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The Psychology of Zumba

01/23/2013 04:16 pm ET | Updated Mar 25, 2013

Zumba brings out my inner diva. My buttocks slapping, hips gyrating, sassy-mouthed inner diva.

Ladies -- and the one gentleman in my class who does Zumba to pick up women -- why does Zumba have such a loyal following? And even more baffling, how does Zumba get people who have been scarred by high school dance tortures to willingly shake their spandex covered thighs in a blindingly lit room with a giant window?

Call it Zumbaism. The gym religion that seemingly erases everyone's fear of the dance floor, embraces all shapes and sizes and encourages wild yelping, clapping and public displays of latin-ness.

It's Zumbaism at work.

Somehow Zumbaism makes me feel like a thugged-out gangsta during the rap songs, a spicy Latin diva during the Spanish tunes and a Christina Aguilera impersonator during the female sung warm-up ballads.

I did not truly appreciate the extent of my conversion to Zumbaism until I (embarrassingly) heard a song from class at a bar and without realizing it, began the classic Zumba steps.

I clearly frightened the man next to me when he asked if I was alright and then upon confirmation that I was, in fact, alright, he ventured, "Wow, I guess you must really like this song."

Attempting to cover up my mortification at doing Zumba moves in a bar, I said, "Yes, sir" to the annoying-not-that-good-looking-stupid-hipster, "I do really like that song."

At first I cursed the Zumba Gods -- why, oh why did they take over my brain and make me do the shimmy forward, shimmy backwards, side step side step move in public! But then I realized, that is the magic of Zumbaism. It's supposed to become second nature. It's supposed to feel like a party and make you forget that you're dancing next to someone your Grandmother's age at 10 a.m. on a weekday and your parking is almost up.

The psychology of Zumba is a heady cocktail of social proof, exercise-induced endorphins and self-induced blindness. Let me elaborate.

Zumba is a giant whopping dose of social proof -- everyone else is 'dropping it like it's hot' and they don't look embarrassed, so why should you?

Its high-paced salsa-inspired moves and grapevine-esque shuffles get your blood pumping, your sweat pouring and your feel-good endorphins pulsing.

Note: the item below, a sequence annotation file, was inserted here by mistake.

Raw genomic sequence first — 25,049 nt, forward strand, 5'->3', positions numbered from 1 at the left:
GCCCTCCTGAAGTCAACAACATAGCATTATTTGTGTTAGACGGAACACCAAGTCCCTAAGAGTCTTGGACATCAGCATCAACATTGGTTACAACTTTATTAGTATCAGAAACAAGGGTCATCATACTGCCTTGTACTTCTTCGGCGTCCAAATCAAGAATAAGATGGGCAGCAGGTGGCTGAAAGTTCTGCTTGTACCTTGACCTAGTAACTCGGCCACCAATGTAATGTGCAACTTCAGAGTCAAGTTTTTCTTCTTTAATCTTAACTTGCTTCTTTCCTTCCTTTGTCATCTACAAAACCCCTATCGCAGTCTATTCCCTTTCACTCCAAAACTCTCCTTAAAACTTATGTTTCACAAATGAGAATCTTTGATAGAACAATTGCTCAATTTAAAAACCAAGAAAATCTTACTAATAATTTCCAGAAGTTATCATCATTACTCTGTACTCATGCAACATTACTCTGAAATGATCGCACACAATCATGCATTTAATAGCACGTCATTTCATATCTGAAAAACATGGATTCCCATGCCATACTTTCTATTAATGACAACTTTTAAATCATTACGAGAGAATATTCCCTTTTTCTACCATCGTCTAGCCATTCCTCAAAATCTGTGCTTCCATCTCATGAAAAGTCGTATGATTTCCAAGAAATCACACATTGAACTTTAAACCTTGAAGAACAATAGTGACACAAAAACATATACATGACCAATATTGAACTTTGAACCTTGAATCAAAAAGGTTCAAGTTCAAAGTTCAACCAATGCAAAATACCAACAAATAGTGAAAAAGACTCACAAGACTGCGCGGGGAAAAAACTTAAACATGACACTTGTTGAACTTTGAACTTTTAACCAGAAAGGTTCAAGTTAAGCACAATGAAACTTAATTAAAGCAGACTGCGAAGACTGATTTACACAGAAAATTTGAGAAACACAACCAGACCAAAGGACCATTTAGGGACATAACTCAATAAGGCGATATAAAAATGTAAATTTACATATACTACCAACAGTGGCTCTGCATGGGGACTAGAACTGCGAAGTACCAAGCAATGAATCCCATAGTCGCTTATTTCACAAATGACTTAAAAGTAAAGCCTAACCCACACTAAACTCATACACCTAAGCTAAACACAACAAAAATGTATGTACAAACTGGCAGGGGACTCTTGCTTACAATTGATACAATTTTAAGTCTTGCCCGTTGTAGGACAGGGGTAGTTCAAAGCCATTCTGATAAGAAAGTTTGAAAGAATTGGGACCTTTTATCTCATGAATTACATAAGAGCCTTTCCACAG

Lastly, the smorgasbord of people who show up to class challenge our sense of normalcy, so we just pretend it's normal. There aren't many situations where ladies from the retirement community, 20-something professionals, pregnant ladies and college students gather together to sweat.

Let's be honest: Zumba is premium for people-watching. In fact, I could tell you six Zumba archetypes that are in every Zumba class across the country:

• Suck-Up Zumbaer: This is the snooty, wannabe professional dancer who shows up to class super early, is dressed for a music video and tries to out-do the teacher with all of her moves. Calm down, lady, everyone knows you're better than us. But jeez, this is Zumba not Justin Bieber's next YouTube video.

• This-Is-A-Work-Out Zumbaer: This is the girl who comes to class "just for the workout" in matching spandex, arm weights, ankle weights and makes sure everyone around her knows that she needs lots of space for her kicks. She also, annoyingly, jogs in place in between songs to 'keep her heart rate up.' Really, are you going to burn that many extra calories by doing that?

• Is-This-African-Dance Zumbaer: This lady comes to class in bare feet, a weird toga and dances to her own drum. Literally, she sometimes brings her own drum. You hate to be next to her because she only follows the 'essence' of the Zumba steps while 'internalizing' the sound of the music. It's really frickin' distracting.

• What-Was-That-Step Zumbaer: Whoah to the non-dancer newbies who come to class and are permanently behind. She tries her best, bless her heart, but no matter how much you try to answer her pleas, she inevitably chooses the wrong direction to shimmy and claps a beat behind everyone else. You make yourself feel better by telling yourself that you were never as bad as her.

• The Zumba Man: You know, that guy. He stands in the back and looks at everyone's butts? I wonder if his wife knows.

• The Zumba You: Of course, you are none of these ridiculous archetypes. You are a pretty good dancer, polite with floor space and always bring your own towel. Wink, wink, I won't tell anyone that every archetype thinks their this one.

So, my fellow Zumbaers, I hope you never find yourself doing moves in a bar, nor next to a What-Was-That-Zumbaer during class. But if you do, curse the Zumba gods, dance a little harder and pretend it's not happening.

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